When I mentioned forest, running and phone, it was just examples of an activity, a place and an item you might want to leave behind. You can fill in your own preferred activity, place and item. These days a lot of people, if not most people, run with their phone in an armband and listen to music on their headphones. Many people also use the phone to track their activity and measure speed, distance and time.

I have seen those keypads on cars in the US. I have always thought, they look clumsy and like they have been put on the car after production. I actually thought, they were used on rental cars.
 

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But will your Ford also allow you to lock the keys inside the car? Many cars will not.
 

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Yank Automobile magazine nails this dog's dinner, and apparently, defying Motor Trend's and Baron95's tape measures, it's also a bit pokey in the back. Did JLR lie? Surely not.:

'Jaguar F-Pace
New to the luxury SUV fray, the F-Pace has an oddly unresolved feeling. Is it going for comfort or performance? Does it want to be a Lexus RX or a Porsche Macan? Its body has the right proportions, yet the tidy looks are more Mary Ann than Ginger. Doors slam with flimsy irresolution, and dynamic responses are also neither/nor. At first blush, the steering is light, brake pedal soft, and suspension underdamped. The 22-inch wheels suggest monster-truck intentions, but the F-Pace is tipsy and wobbly on just one slug of whatever fuels the Grave Digger. Slapped in the face, though, it sobers up and performs smartly. The same conflict is evident inside the cabin. It’s utterly conventional, yet the trimmings are quite nice throughout. This one had a plush headliner and wrapped pillars, a fine dashboard covering, and pleasant leather-upholstered seats with perforated inserts. The second row, however, was none too roomy. We think of the F-Pace as a territory that just received national status and will figure out a strong identity as it matures.'

http://www.automobilemag.com/news/2017-automobile-all-stars-others/

Still, it's so bad, it has to be World Car of the Year 2017, like Obomber getting the Nobel Peace prize.
 

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Yank Automobile magazine nails this dog's dinner, and apparently, defying Motor Trend's and Baron95's tape measures, it's also a bit pokey in the back. Did JLR lie? Surely not.:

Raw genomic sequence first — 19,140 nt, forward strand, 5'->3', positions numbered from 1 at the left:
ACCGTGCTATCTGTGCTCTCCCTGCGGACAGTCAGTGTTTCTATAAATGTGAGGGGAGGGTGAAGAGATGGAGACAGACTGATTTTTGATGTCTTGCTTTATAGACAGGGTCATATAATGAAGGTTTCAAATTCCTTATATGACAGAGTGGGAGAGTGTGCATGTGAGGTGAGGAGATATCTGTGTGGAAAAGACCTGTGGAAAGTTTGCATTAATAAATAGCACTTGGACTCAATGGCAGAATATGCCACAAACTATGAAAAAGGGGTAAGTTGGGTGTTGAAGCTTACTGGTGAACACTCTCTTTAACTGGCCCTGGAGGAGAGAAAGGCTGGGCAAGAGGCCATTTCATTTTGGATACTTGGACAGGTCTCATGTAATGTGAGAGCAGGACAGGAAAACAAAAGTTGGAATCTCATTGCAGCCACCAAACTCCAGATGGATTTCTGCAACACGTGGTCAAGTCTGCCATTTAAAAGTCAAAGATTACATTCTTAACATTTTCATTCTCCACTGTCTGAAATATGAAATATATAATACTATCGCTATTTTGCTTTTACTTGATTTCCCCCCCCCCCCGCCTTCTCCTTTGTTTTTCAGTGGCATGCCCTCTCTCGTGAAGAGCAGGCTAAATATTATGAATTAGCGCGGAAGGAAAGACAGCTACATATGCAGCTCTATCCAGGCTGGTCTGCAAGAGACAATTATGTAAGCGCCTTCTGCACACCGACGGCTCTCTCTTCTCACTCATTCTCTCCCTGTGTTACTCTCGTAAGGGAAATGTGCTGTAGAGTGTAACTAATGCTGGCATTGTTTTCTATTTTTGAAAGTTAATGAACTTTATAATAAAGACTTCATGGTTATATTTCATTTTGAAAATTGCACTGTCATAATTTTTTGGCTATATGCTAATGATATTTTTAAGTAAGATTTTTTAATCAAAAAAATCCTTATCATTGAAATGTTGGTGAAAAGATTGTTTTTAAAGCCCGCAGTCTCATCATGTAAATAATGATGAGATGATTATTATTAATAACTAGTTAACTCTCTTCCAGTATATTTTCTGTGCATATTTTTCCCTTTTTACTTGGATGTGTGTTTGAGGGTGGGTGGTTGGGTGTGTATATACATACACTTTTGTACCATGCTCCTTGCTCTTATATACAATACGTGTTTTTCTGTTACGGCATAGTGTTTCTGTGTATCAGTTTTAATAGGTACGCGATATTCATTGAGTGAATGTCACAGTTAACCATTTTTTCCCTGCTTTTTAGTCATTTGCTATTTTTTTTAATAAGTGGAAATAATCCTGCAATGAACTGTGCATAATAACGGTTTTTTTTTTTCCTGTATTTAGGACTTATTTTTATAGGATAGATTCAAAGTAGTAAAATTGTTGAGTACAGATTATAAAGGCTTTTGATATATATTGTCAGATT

'Jaguar F-Pace
New to the luxury SUV fray, the F-Pace has an oddly unresolved feeling. Is it going for comfort or performance? Does it want to be a Lexus RX or a Porsche Macan? Its body has the right proportions, yet the tidy looks are more Mary Ann than Ginger. Doors slam with flimsy irresolution, and dynamic responses are also neither/nor. At first blush, the steering is light, brake pedal soft, and suspension underdamped. The 22-inch wheels suggest monster-truck intentions, but the F-Pace is tipsy and wobbly on just one slug of whatever fuels the Grave Digger. Slapped in the face, though, it sobers up and performs smartly. The same conflict is evident inside the cabin. It’s utterly conventional, yet the trimmings are quite nice throughout. This one had a plush headliner and wrapped pillars, a fine dashboard covering, and pleasant leather-upholstered seats with perforated inserts. The second row, however, was none too roomy. We think of the F-Pace as a territory that just received national status and will figure out a strong identity as it matures.'

http://www.automobilemag.com/news/2017-automobile-all-stars-others/

Still, it's so bad, it has to be World Car of the Year 2017, like Obomber getting the Nobel Peace prize.
The text under the picture is a little nicer:

“As with the XE, the F-Pace offers the right blend of comfort and sport. It feels confident when pushed hard but doesn’t make sacrifices when you just want to amble around town.”
 

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RR Velar EuroNCAP tested before F-Pace that went onsale 15 months before it.

https://www.youtube.com/watch?v=Vz1x-GFI4ng

How much does JLR hate Jaguar, or rather how much does Tata see brand Range Rover as JLR's only hope of staying afloat, and Jaguar (and 'Land Rover') as a liability?

Of course 5* from Thatcham is like Donald Trump rating someone's integrity, as shown by the now usual problem of the FFRR/RR Sport/Disco 5/F-Pace/Velar/...Road Rover's top of the door detachment, to the naked eye at least severe damage caused by the side pole impact, the 60 km'h inter-urban automatic emergency braking test, when other European test centres now do 70 km/h, the non-avoidment of the pedestrian at moderate 30 mph(50 km/h) speed, and the wandering off-lane 'lane keeping', and still it scored near record for this category. #InYerFace